Developing rapport through conversation

Coaching clients toward greater productivity, especially in developing new business and sales, or finding what motivates people toward success in their work and lives, brings to light that many people do not know how to begin and/or develop a conversation.

This process begins with building, or rebuilding rapport.

My clients often tell me how difficult it is for them to start or continue conversations with people, especially those that may be prospects in their business development.

What I’ve found to be typical is that they only ask one or two questions, then immediately move to the information about their product or service without “getting to know” the person they need to serve.

Anxiety, fear, or impatience are often at the root of the problem, but often it is simply that they don’t have a tool to help them know where to start and where to go in the flow of the conversation.

During an interview with a psychologist years ago as a radio host in the Washington, DC area, they suggested that a conversation is like a train engine with box cars. A conversation is one idea hooked to another; how you hook them together can be intentional, and yet also spontaneous.

First, you must want to hear what the other person has to say. As you listen and ask questions, you can drill deeper, or peel off layers of experience, perspective, emotions and values.

I often use the acronym FORM as a tool to help a client start and keep conversations going. This tool is effective even if they get lost or sidetracked and need to get back on track as they move toward their conversation’s goal. This goal may simply be finding out more about a person, or it may be to build rapport and trust to gain a business prospect.

Each letter is a prompt, and can be used in any order, but I suggest that you begin with F because most are willing to talk about where they are “From”. The conversation may begin with “Are you from this area, originally?” Then offer where you are from, and if there is common background that can be extended to weather, landmarks, current news or family, seize the information and build upon it for your next question, whether or not there is something in common.

I’ve found that others will follow your lead if you give a little information about yourself, and then ask a follow up question based on something they mentioned. The process looks like this: you begin with a question, they respond, you relate your experience or information, ask another question, and continue the cycle. Listen for common interests, feelings, and experiences, and use it for the basis of your next question. Keep it conversational, not as if you are interrogating them.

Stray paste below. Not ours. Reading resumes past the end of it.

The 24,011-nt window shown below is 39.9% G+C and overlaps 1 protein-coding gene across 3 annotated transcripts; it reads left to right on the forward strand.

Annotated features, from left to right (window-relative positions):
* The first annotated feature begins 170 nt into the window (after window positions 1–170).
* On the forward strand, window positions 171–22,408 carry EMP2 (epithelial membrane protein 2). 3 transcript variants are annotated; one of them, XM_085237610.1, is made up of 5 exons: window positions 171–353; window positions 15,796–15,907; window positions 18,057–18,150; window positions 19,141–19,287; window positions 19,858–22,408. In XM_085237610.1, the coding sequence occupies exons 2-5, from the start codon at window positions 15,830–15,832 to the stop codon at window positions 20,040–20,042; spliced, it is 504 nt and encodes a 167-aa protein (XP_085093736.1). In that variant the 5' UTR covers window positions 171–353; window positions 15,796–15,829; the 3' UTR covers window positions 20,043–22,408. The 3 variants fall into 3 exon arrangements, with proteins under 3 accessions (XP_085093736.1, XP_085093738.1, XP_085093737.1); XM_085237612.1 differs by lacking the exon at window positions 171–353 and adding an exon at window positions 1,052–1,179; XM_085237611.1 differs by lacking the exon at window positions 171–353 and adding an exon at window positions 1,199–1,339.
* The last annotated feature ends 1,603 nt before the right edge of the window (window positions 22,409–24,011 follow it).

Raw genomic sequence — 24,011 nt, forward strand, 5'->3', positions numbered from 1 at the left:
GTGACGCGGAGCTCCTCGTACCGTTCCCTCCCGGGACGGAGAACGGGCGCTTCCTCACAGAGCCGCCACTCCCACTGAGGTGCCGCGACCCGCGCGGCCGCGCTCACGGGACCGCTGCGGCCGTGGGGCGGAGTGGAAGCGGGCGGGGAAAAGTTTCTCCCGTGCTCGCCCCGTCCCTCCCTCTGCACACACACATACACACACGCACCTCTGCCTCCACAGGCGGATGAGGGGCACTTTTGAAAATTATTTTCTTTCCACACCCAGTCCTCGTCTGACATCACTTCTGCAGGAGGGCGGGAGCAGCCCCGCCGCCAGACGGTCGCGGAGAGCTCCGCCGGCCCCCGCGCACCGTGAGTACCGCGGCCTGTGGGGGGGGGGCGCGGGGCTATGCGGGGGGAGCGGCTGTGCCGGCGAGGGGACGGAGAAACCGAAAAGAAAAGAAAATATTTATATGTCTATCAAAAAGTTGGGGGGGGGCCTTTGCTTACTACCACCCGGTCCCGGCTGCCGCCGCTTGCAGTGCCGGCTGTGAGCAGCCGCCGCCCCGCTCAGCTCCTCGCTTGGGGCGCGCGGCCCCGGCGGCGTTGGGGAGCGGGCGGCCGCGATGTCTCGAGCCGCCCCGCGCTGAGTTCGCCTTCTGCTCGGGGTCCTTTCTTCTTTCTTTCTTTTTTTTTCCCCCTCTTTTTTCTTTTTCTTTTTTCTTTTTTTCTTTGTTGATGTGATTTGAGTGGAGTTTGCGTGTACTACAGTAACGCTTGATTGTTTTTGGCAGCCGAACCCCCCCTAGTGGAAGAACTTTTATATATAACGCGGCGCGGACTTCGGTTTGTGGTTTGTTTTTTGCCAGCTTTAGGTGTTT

Secondly, a question about their “Occupation” or work, especially if they mentioned their move to the area was work related. This continues the flow. Here’s the key…. Listen to the facts, but also listen to their tone, because they may reveal pleasant or unpleasant feelings about the situation that may prompt the direction of your next question. Be careful to not jump too quickly to an emotional point because they may feel awkward about an emotional question too soon in your conversation.

If I find myself in a situation like that, I will often offer a similar feeling or experience, and shift to another, less emotional question, i.e., “after my dad passed away, we were open to a move. That’s when my company offered a transfer to this area. Pause, and then “So since you’ve been here, have you enjoyed any of the local landmarks?” If they have not, share one you like and offer others they may like.

The process of prompting conversation is to start it and “connect” the next thought to their comments, and ask a question based on what they have said.

This sounds rudimental, and it is, but most stop the conversation having asked only two questions, such as where are you “From” and what is your “Occupation”. It is possible to ask multiple questions within the F and O portions of the conversation, but most often the conversation stops because of anxiety or lack of direction.

The third, “R” is for “Recreation”, and is a part of common conversation, especially if a team jersey or accessory is being worn. It could also be a simple transition point as above in the ‘local landmark’ comment which could be the springboard to other attractions, sporting events, or local offerings that can continue a conversation and develop significant rapport.

Lastly, but of great importance is the “M“, which can be a prompt to talk about Motivation or Money.

This can provide the transition to the business portion of the conversation, or at a minimum the next step toward understanding their motivation or “Why” they may have an interest in your product and/or service.

Even though the word FORM only has four letters, I suggest that you set a goal to drill deeper by pursuing a minimum of five questions as you begin a conversation, and peel off the covering that will reveal interests, values, and motivation. You will experience greater rapport and trust.

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